> Title: Use of element wildcard ##any namespace vs ##other namespace
> 
> Description:
> WS-Policy Framework and attachment define a number of 
> elements with element extensibility.  Where the extensibility 
> is provided, the form is for elements from ##other namespace. 
>  The elements with their current element extensibility
> is:
> 
> Policy: element from ##other namespace
> PolicyReference: None, with a proposal to add any element, 
> the use of ##other vs ##any spawned this issue.
> ExactlyOne, All: element from ##other namespace
> PolicyAttachment:  element from ##other namespace
> AppliesTo: element from ##any element
> 
> Policy, ExactlyOne, All, PolicyAttachment all of have 
> optional children defined in their content model.  
> Interestingly, the PolicyAttachment would like to refer to 
> wsse:Security but it can't because of a UPA conflict between 
> the ##other and wsse:Security.  There already is an example 
> of where an element reference is omitted from the schema 
> because of a UPA violation.
> 
> AppliesTo allows element from ##any namespace.  
> Interestingly, it's not clear what an AppliesTo that had an 
> element from WS-Policy ns would mean.  
> 
> All the elements that have attribute exensibility have ##any 
> attribute extensibility.  
> 
> There is a separate issue, 3590, to add element extensibility 
> to PolicyReference.  This brings up the issue of which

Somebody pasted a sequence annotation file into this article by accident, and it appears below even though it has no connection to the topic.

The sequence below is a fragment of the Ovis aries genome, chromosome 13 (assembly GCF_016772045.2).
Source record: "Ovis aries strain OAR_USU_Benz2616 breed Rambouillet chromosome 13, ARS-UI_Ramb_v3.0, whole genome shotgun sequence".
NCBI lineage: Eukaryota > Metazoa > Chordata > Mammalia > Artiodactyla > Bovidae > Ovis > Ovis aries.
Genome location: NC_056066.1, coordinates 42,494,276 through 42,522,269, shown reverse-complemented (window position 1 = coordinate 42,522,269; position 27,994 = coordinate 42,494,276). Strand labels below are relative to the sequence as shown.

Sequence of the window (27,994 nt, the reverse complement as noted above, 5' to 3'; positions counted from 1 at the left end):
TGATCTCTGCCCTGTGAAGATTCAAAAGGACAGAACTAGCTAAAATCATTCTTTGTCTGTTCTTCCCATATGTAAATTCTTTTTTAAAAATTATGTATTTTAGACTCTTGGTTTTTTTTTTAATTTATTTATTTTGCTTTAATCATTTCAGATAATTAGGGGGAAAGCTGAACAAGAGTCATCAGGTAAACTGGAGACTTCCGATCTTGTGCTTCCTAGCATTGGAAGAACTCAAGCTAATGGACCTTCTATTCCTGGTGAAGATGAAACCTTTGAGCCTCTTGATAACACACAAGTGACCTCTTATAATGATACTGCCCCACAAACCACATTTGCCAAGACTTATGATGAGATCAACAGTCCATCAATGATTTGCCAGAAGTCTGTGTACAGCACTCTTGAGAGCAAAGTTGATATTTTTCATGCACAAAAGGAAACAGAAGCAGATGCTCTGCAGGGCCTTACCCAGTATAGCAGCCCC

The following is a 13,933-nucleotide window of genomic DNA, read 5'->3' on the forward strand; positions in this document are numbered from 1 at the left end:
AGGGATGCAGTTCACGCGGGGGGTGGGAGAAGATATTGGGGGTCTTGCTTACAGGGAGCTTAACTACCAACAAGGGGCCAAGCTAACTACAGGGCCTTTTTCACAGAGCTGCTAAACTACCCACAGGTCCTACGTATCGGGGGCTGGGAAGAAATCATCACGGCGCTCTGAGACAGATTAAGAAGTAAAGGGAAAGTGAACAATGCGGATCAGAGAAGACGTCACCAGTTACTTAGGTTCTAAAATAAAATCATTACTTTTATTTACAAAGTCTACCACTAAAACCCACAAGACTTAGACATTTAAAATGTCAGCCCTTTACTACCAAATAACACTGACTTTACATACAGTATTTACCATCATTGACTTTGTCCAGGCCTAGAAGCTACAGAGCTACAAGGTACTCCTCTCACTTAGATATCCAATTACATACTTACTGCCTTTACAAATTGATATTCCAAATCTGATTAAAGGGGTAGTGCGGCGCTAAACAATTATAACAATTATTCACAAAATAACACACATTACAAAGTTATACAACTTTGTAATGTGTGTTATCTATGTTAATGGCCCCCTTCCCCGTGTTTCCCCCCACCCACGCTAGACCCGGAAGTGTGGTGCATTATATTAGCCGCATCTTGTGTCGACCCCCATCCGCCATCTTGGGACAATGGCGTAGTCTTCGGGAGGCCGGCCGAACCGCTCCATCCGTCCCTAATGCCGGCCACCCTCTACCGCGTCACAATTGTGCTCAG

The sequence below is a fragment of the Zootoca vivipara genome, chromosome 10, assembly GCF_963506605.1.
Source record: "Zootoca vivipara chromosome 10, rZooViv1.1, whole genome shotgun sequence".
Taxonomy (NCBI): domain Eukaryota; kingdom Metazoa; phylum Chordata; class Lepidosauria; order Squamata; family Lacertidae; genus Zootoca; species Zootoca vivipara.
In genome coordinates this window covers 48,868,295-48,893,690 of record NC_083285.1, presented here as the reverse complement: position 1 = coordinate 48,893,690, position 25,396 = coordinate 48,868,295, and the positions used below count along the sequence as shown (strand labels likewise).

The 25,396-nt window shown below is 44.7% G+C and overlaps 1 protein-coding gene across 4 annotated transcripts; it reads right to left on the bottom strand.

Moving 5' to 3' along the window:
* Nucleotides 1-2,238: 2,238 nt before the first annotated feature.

> namespace should it be, ##any or ##other.  
> 
> An argument has been made that ##other is the consistent 
> approach for extensibility in metadata specs.  That precludes 
> the creation of new names in the current namespace.  
> 
> My counter argument is that the extensibility architecture is 
> actually:
> 1) Use ##any for all extensibility where possible,
> 2) else use ##other.
> 3) Where ##other conflicts with a particular element, remove 
> the element from the content model.
> 
> In the case of PolicyReference, there are no optional 
> elements in the target namespace, therefore ##any should be used.
> 
> Given that ##any is used for attribute extensibility, which 
> means a new attribute name can be added into the existing 
> WS-Policy namespace, I don't see why a new element name can't 
> be added.  
> 
> There is another alternative approach that is consistent, 
> which is to have all the elements have ##any namespace 
> including exactlyOne and All, and then remove those elements 
> from the pertinent content models, ala wsse:Security nonInclusion.
> 
> One key question is how much of the validation of Policy 
> element content is done by schema validation versus custom 
> Policy logic.  There are many rules defined for processing 
> Policy constructs above and beyond the arguably simplistic 
> schema constraints.  I tend to think the schema is not 
> terribly constraining or useful.  
> 
> I see 3 options for element extensibility:
> 1. Use ##any and remove all optional element refs.  
> 2. Use ##any where possible, ##other elsewise, remove all 
> ##other optional element refs.
> 3. Use ##other everywhere, remove all ##other optional element refs.
> 
> I can live with any of these, and order of preference is #2, #1, #3.
> 
> 
Received on Tuesday, 12 September 2006 16:21:44 GMT